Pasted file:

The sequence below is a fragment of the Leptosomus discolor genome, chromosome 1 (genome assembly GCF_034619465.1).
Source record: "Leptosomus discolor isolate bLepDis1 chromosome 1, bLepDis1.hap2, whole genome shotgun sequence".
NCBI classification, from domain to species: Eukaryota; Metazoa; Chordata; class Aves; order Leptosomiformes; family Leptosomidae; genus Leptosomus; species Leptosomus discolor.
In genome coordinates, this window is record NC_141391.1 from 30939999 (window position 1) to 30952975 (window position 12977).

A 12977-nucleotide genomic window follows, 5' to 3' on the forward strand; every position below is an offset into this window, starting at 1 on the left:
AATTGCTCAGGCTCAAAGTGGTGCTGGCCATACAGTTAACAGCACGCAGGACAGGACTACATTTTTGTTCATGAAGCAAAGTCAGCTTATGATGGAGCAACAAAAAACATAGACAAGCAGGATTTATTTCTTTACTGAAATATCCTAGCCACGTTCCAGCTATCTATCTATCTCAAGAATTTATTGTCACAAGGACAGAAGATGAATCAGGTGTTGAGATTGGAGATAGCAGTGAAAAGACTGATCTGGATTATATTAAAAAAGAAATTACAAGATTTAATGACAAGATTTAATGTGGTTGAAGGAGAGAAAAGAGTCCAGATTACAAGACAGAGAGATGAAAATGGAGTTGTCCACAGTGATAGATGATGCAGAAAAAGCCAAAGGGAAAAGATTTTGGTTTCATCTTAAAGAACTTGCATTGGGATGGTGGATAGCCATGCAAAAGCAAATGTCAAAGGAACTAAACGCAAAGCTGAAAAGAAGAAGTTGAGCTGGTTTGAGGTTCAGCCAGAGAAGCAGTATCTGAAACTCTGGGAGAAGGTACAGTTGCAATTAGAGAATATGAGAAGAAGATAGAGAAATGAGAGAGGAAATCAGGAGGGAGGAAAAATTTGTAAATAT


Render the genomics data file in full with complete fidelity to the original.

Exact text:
The sequence below is a fragment of the Leptosomus discolor genome, chromosome 1 (genome assembly GCF_034619465.1).
Source record: "Leptosomus discolor isolate bLepDis1 chromosome 1, bLepDis1.hap2, whole genome shotgun sequence".
NCBI classification, from domain to species: Eukaryota; Metazoa; Chordata; class Aves; order Leptosomiformes; family Leptosomidae; genus Leptosomus; species Leptosomus discolor.
In genome coordinates, this window is record NC_141391.1 from 30939999 (window position 1) to 30952975 (window position 12977).

A 12977-nucleotide genomic window follows, 5' to 3' on the forward strand; every position below is an offset into this window, starting at 1 on the left:
AATTGCTCAGGCTCAAAGTGGTGCTGGCCATACAGTTAACAGCACGCAGGACAGGACTACATTTTTGTTCATGAAGCAAAGTCAGCTTATGATGGAGCAACAAAAAACATAGACAAGCAGGATTTATTTCTTTACTGAAATATCCTAGCCACGTTCCAGCTATCTATCTATCTCAAGAATTTATTGTCACAAGGACAGAAGATGAATCAGGTGTTGAGATTGGAGATAGCAGTGAAAAGACTGATCTGGATTATATTAAAAAAGAAATTACAAGATTTAATGACAAGATTTAATGTGGTTGAAGGAGAGAAAAGAGTCCAGATTACAAGACAGAGAGATGAAAATGGAGTTGTCCACAGTGATAGATGATGCAGAAAAAGCCAAAGGGAAAAGATTTTGGTTTCATCTTAAAGAACTTGCATTGGGATGGTGGATAGCCATGCAAAAGCAAATGTCAAAGGAACTAAACGCAAAGCTGAAAAGAAGAAGTTGAGCTGGTTTGAGGTTCAGCCAGAGAAGCAGTATCTGAAACTCTGGGAGAAGGTACAGTTGCAATTAGAGAATATGAGAAGAAGATAGAGAAATGAGAGAGGAAATCAGGAGGGAGGAAAAATTTGTAAATAT